The Childproof Container
The next time you find yourself swearing at a bottle of aspirin that just won’t open, you’ll know who to thank. Coming up– the origins of the childproof container.
The year was 1936, and Henri Breault of Ontario, Canada, had just become Doctor Henri Breault, M.D.
He began working as a doctor specializing in pediatrics at the hospital in Windsdor, Ontario, just across the Detroit River from the state of Michigan. By 1957 he became the Chief of Pediatrics and Director of the hospital’s new Poison Control Centre.
It was in this position that he witnessed 1000 cases of child poisonings every year. Kids poisoned by any number of household products, like aspirin, that they had gotten into.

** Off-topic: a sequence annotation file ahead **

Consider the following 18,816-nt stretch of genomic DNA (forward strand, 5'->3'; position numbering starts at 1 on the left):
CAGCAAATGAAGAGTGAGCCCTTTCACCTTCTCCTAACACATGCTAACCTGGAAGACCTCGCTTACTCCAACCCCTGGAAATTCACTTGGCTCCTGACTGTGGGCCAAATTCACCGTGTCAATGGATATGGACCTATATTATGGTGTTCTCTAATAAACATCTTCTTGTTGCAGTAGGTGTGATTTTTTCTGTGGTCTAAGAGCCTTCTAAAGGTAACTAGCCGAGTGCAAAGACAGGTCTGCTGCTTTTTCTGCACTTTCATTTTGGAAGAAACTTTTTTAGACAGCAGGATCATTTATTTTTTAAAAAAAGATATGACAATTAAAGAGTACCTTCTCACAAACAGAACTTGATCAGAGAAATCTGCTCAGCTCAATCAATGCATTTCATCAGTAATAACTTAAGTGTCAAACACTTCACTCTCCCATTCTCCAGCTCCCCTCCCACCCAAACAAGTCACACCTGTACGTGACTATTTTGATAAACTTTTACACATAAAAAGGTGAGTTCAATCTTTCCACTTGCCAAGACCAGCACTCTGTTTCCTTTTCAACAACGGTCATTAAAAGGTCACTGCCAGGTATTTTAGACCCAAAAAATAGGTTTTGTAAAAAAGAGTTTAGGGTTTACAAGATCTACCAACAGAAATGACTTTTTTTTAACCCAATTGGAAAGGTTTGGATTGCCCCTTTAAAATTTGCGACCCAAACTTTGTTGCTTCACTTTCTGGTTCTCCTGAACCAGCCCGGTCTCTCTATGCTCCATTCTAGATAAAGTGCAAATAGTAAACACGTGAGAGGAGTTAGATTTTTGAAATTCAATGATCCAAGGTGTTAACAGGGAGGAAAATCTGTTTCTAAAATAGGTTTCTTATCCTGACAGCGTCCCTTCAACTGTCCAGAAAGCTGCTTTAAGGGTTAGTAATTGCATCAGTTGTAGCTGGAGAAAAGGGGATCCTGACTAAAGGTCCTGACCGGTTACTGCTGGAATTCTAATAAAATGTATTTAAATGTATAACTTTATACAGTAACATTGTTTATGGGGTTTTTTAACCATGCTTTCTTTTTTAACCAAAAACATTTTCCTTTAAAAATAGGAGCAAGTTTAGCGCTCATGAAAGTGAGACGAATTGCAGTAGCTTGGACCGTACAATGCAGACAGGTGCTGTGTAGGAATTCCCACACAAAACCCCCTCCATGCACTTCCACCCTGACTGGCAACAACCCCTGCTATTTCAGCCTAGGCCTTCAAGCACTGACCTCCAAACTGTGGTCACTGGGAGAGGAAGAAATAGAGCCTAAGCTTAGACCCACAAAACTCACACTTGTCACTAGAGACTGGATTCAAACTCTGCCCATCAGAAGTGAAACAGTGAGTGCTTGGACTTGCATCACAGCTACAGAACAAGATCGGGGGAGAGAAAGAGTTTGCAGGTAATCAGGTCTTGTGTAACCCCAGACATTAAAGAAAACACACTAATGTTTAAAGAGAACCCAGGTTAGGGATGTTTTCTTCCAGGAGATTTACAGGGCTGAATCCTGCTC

While most of the cases weren’t fatal, they were almost all preventable.
Breault began an intense effort to educate the public on keeping medicine, cleaning supplies, and other potentially poisonous materials out of the reach of their young ones. But it didn’t help. The number of cases coming in each year stayed the same.
So he took matters into his own hands. Teaming up with local pharmacists and doctors, he began pursuing his goal of “child-proof” containers– containers that couldn’t just be opened up by anything with thumbs and half a developed brain.
The design was widely adopted in the Windsor area and child poisonings immediately dropped by 91%!
With Breault’s help, the safety cap became mandatory in Ontario by 1974.
Today, Child-resistant packaging, as it’s known is required by law for prescription drugs, over-the-counter medications, pesticides, and household cleaners.
Dr. Henri Breault exemplifies one of our Business Axioms for Entrepreneurs:
Solve a problem within your profession.
Childproof containers. Now Why Didn’t I Think of That?